Wednesday, 22 May 2013

Apsley House


Architects: Robert Adam, 1771-78; remodelled by Benjamin Dean Wyatt, 1819-28.


Now sadly marooned in a sea of traffic, Apsley House provides a rare opportunity to see vestiges of a Robert Adam designed interior in central London.


Today retaining only elements of Adam’s original building, Apsley House has the appearance of a truncated and compressed aristocratic country seat. Customarily given the address 'Number One London,' it was the first house encountered after passing the Knightsbridge tollgate; the point where the gravel of the turnpike gave way to the paved streets of the capital. The residence was initially built for the Lord Chancellor, Baron Apsely, but gained fame as the London home of the Duke of Wellington who took possession in 1817. The house was opened to the public in 1853, shortly after the duke’s death, and acquired by the nation in 1947, although parts are still occupied by the duke’s descendants.

Adam's design incorporated an existing stable on the site, and was a brick construction that aligned with the other homes along Piccadilly. Some changes were made by James Wyatt in the early 1800s but the house was transformed under the architectural supervision of his son, Benjamin Dean Wyatt, who designed extensions, added the portico, and clad the home in Bath stone between 1819 and 1828. Of Adam’s original interiors, the best remaining parts are found in the Portico Room and Drawing Room (with an apse at one end), and include the ceilings, some friezes and a fireplace. His impressive semicircular staircase has also survived. Transformed by Wyatt into a Regency mansion saturated with deep red and gold interiors, the home went through another drastic change under the post-World War II Hyde Park improvement scheme that re-routed Park Lane. The house that once signalled arrival in the metropolis was left stranded when surrounding buildings were demolished.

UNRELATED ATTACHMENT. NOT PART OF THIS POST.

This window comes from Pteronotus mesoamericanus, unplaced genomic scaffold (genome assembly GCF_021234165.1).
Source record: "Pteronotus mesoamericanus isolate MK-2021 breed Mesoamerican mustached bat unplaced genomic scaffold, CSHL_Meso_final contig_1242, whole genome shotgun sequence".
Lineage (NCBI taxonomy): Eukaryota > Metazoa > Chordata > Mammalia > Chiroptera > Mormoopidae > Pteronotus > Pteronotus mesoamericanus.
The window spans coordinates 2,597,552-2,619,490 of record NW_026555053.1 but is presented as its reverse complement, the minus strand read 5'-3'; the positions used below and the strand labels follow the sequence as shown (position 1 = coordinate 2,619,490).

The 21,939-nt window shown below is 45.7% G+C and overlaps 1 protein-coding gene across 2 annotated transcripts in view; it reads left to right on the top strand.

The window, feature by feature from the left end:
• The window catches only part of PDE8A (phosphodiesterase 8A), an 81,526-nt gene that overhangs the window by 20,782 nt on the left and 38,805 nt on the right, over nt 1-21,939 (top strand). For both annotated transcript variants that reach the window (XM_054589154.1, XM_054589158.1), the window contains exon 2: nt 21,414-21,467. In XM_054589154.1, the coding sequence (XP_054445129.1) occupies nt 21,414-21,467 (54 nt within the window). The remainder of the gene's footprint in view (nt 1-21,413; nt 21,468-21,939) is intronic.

Best time to visit: open Wednesday-Sunday 11am-5pm between early April and early November; open Saturday-Sunday 10am-4pm between November and March.

Address: 149 Piccadilly, London W1J 7NT.

1 comment:

  1. Thankfully, as mentioned, it survived the ironic post-war debacle assigned to London that the Luftwaffe missed. Also, thank heaven it was re-faced in Bath stone, rarer to London - imagine it in brick alongside Constitution Arch!!! (Or nearly as bad, Portland Stone!).

    ReplyDelete